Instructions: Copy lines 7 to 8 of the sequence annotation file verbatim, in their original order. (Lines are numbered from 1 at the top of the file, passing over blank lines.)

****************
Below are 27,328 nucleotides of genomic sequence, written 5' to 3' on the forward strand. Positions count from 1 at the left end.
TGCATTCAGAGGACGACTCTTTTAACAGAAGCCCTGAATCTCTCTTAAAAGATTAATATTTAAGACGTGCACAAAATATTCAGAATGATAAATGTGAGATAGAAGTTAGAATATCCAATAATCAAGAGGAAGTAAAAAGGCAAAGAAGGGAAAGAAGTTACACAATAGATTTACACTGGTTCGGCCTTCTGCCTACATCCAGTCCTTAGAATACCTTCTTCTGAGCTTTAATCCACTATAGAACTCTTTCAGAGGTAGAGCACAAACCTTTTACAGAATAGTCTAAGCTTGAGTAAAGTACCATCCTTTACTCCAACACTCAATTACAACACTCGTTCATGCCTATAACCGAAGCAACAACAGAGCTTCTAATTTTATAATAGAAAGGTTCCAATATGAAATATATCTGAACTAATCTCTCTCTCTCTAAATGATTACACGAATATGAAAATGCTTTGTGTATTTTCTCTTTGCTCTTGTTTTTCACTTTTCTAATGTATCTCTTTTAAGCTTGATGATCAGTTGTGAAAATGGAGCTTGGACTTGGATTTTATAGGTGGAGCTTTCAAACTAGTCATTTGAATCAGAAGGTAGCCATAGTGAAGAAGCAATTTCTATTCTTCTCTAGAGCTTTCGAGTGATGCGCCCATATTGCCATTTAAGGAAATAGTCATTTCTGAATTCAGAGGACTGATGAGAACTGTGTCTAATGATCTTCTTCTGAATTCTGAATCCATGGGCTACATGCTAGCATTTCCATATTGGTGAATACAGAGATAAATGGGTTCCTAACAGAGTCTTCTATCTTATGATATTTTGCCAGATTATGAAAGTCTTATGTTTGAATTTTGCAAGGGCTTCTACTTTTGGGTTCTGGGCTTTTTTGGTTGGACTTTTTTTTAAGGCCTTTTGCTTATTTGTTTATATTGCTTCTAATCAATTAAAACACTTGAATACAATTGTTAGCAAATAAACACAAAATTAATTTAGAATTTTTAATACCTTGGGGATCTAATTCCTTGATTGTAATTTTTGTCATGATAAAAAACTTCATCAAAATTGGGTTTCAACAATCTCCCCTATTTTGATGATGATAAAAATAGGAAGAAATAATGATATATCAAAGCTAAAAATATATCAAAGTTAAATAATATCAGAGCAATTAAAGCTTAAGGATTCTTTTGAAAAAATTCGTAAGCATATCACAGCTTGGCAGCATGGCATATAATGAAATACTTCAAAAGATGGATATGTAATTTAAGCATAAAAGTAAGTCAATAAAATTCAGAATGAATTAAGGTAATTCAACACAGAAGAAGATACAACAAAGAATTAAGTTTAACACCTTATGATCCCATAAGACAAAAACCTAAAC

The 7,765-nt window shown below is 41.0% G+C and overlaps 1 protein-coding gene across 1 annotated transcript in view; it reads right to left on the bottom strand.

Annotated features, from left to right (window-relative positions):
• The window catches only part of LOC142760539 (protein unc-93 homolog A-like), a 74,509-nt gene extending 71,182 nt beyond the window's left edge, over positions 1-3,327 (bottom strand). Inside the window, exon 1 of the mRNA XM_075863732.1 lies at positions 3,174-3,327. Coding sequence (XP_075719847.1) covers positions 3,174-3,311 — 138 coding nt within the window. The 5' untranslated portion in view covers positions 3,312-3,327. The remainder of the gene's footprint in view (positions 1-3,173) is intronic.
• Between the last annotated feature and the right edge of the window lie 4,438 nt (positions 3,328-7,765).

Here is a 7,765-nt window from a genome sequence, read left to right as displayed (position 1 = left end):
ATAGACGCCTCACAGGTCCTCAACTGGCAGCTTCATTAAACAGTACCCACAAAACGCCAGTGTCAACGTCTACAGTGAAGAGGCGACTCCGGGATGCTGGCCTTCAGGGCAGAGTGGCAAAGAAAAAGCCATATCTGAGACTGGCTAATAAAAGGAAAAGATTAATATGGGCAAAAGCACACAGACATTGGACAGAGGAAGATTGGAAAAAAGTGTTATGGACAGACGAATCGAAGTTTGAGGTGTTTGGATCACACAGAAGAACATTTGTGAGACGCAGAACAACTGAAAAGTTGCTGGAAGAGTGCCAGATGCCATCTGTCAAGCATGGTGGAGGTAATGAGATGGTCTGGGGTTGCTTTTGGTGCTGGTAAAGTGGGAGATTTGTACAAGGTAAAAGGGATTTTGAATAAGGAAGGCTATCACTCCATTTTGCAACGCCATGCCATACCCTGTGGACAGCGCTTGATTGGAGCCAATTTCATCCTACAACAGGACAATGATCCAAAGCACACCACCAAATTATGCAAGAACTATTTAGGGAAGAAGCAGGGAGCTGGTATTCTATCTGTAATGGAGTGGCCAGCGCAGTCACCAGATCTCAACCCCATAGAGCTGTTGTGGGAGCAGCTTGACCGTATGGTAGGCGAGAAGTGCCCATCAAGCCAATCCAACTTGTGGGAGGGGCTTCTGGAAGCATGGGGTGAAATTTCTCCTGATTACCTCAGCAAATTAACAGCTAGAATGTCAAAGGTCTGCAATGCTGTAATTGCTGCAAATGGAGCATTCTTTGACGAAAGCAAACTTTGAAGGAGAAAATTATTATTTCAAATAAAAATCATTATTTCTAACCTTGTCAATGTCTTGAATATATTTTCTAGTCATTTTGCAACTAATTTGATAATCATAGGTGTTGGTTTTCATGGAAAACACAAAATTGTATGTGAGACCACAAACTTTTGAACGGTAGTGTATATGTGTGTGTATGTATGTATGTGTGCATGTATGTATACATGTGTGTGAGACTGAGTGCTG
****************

Here is a 7,765-nt window from a genome sequence, read left to right as displayed (position 1 = left end):
ATAGACGCCTCACAGGTCCTCAACTGGCAGCTTCATTAAACAGTACCCACAAAACGCCAGTGTCAACGTCTACAGTGAAGAGGCGACTCCGGGATGCTGGCCTTCAGGGCAGAGTGGCAAAGAAAAAGCCATATCTGAGACTGGCTAATAAAAGGAAAAGATTAATATGGGCAAAAGCACACAGACATTGGACAGAGGAAGATTGGAAAAAAGTGTTATGGACAGACGAATCGAAGTTTGAGGTGTTTGGATCACACAGAAGAACATTTGTGAGACGCAGAACAACTGAAAAGTTGCTGGAAGAGTGCCAGATGCCATCTGTCAAGCATGGTGGAGGTAATGAGATGGTCTGGGGTTGCTTTTGGTGCTGGTAAAGTGGGAGATTTGTACAAGGTAAAAGGGATTTTGAATAAGGAAGGCTATCACTCCATTTTGCAACGCCATGCCATACCCTGTGGACAGCGCTTGATTGGAGCCAATTTCATCCTACAACAGGACAATGATCCAAAGCACACCACCAAATTATGCAAGAACTATTTAGGGAAGAAGCAGGGAGCTGGTATTCTATCTGTAATGGAGTGGCCAGCGCAGTCACCAGATCTCAACCCCATAGAGCTGTTGTGGGAGCAGCTTGACCGTATGGTAGGCGAGAAGTGCCCATCAAGCCAATCCAACTTGTGGGAGGGGCTTCTGGAAGCATGGGGTGAAATTTCTCCTGATTACCTCAGCAAATTAACAGCTAGAATGTCAAAGGTCTGCAATGCTGTAATTGCTGCAAATGGAGCATTCTTTGACGAAAGCAAACTTTGAAGGAGAAAATTATTATTTCAAATAAAAATCATTATTTCTAACCTTGTCAATGTCTTGAATATATTTTCTAGTCATTTTGCAACTAATTTGATAATCATAGGTGTTGGTTTTCATGGAAAACACAAAATTGTATGTGAGACCACAAACTTTTGAACGGTAGTGTATATGTGTGTGTATGTATGTATGTGTGCATGTATGTATACATGTGTGTGAGACTGAGTGCTG